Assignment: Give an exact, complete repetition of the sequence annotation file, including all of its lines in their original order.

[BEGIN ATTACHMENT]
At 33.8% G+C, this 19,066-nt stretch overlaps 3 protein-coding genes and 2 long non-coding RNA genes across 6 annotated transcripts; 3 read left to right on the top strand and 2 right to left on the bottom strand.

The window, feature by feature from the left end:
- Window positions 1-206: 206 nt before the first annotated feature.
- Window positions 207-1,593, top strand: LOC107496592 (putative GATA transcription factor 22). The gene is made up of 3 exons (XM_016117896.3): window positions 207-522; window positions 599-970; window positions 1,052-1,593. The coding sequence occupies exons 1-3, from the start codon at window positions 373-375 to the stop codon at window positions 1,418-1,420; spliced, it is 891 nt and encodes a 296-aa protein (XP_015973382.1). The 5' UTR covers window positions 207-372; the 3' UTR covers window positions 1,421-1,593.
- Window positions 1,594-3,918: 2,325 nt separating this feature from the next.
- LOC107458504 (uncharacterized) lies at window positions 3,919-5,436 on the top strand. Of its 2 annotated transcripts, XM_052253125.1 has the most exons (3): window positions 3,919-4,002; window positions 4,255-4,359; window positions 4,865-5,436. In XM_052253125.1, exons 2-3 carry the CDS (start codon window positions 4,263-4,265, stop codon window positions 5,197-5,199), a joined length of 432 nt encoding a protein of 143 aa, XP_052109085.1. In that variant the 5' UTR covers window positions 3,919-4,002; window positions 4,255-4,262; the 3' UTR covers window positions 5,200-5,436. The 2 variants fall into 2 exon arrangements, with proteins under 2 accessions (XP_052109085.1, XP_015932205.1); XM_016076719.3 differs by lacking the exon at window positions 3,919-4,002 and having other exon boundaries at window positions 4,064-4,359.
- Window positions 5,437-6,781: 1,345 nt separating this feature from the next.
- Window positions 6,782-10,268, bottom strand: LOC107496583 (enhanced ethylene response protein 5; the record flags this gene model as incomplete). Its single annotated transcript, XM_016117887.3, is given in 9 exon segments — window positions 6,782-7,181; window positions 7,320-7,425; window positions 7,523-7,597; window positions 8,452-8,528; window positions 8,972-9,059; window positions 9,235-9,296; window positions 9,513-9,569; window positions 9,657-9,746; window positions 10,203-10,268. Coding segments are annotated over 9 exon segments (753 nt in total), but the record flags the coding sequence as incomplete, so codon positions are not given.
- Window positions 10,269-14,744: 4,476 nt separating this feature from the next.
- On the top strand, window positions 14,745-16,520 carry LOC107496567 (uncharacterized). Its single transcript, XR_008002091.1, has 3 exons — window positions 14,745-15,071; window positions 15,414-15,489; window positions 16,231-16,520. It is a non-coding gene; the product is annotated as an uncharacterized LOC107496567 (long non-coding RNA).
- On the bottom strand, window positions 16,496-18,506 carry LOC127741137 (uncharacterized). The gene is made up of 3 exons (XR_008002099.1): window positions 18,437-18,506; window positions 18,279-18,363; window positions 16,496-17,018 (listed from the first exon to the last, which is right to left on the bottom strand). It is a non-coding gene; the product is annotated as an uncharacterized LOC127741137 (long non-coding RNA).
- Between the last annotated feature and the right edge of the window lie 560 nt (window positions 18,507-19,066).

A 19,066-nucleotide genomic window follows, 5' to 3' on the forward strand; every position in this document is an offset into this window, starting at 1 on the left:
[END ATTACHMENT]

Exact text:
At 33.8% G+C, this 19,066-nt stretch overlaps 3 protein-coding genes and 2 long non-coding RNA genes across 6 annotated transcripts; 3 read left to right on the top strand and 2 right to left on the bottom strand.

The window, feature by feature from the left end:
- Window positions 1-206: 206 nt before the first annotated feature.
- Window positions 207-1,593, top strand: LOC107496592 (putative GATA transcription factor 22). The gene is made up of 3 exons (XM_016117896.3): window positions 207-522; window positions 599-970; window positions 1,052-1,593. The coding sequence occupies exons 1-3, from the start codon at window positions 373-375 to the stop codon at window positions 1,418-1,420; spliced, it is 891 nt and encodes a 296-aa protein (XP_015973382.1). The 5' UTR covers window positions 207-372; the 3' UTR covers window positions 1,421-1,593.
- Window positions 1,594-3,918: 2,325 nt separating this feature from the next.
- LOC107458504 (uncharacterized) lies at window positions 3,919-5,436 on the top strand. Of its 2 annotated transcripts, XM_052253125.1 has the most exons (3): window positions 3,919-4,002; window positions 4,255-4,359; window positions 4,865-5,436. In XM_052253125.1, exons 2-3 carry the CDS (start codon window positions 4,263-4,265, stop codon window positions 5,197-5,199), a joined length of 432 nt encoding a protein of 143 aa, XP_052109085.1. In that variant the 5' UTR covers window positions 3,919-4,002; window positions 4,255-4,262; the 3' UTR covers window positions 5,200-5,436. The 2 variants fall into 2 exon arrangements, with proteins under 2 accessions (XP_052109085.1, XP_015932205.1); XM_016076719.3 differs by lacking the exon at window positions 3,919-4,002 and having other exon boundaries at window positions 4,064-4,359.
- Window positions 5,437-6,781: 1,345 nt separating this feature from the next.
- Window positions 6,782-10,268, bottom strand: LOC107496583 (enhanced ethylene response protein 5; the record flags this gene model as incomplete). Its single annotated transcript, XM_016117887.3, is given in 9 exon segments — window positions 6,782-7,181; window positions 7,320-7,425; window positions 7,523-7,597; window positions 8,452-8,528; window positions 8,972-9,059; window positions 9,235-9,296; window positions 9,513-9,569; window positions 9,657-9,746; window positions 10,203-10,268. Coding segments are annotated over 9 exon segments (753 nt in total), but the record flags the coding sequence as incomplete, so codon positions are not given.
- Window positions 10,269-14,744: 4,476 nt separating this feature from the next.
- On the top strand, window positions 14,745-16,520 carry LOC107496567 (uncharacterized). Its single transcript, XR_008002091.1, has 3 exons — window positions 14,745-15,071; window positions 15,414-15,489; window positions 16,231-16,520. It is a non-coding gene; the product is annotated as an uncharacterized LOC107496567 (long non-coding RNA).
- On the bottom strand, window positions 16,496-18,506 carry LOC127741137 (uncharacterized). The gene is made up of 3 exons (XR_008002099.1): window positions 18,437-18,506; window positions 18,279-18,363; window positions 16,496-17,018 (listed from the first exon to the last, which is right to left on the bottom strand). It is a non-coding gene; the product is annotated as an uncharacterized LOC127741137 (long non-coding RNA).
- Between the last annotated feature and the right edge of the window lie 560 nt (window positions 18,507-19,066).

A 19,066-nucleotide genomic window follows, 5' to 3' on the forward strand; every position in this document is an offset into this window, starting at 1 on the left: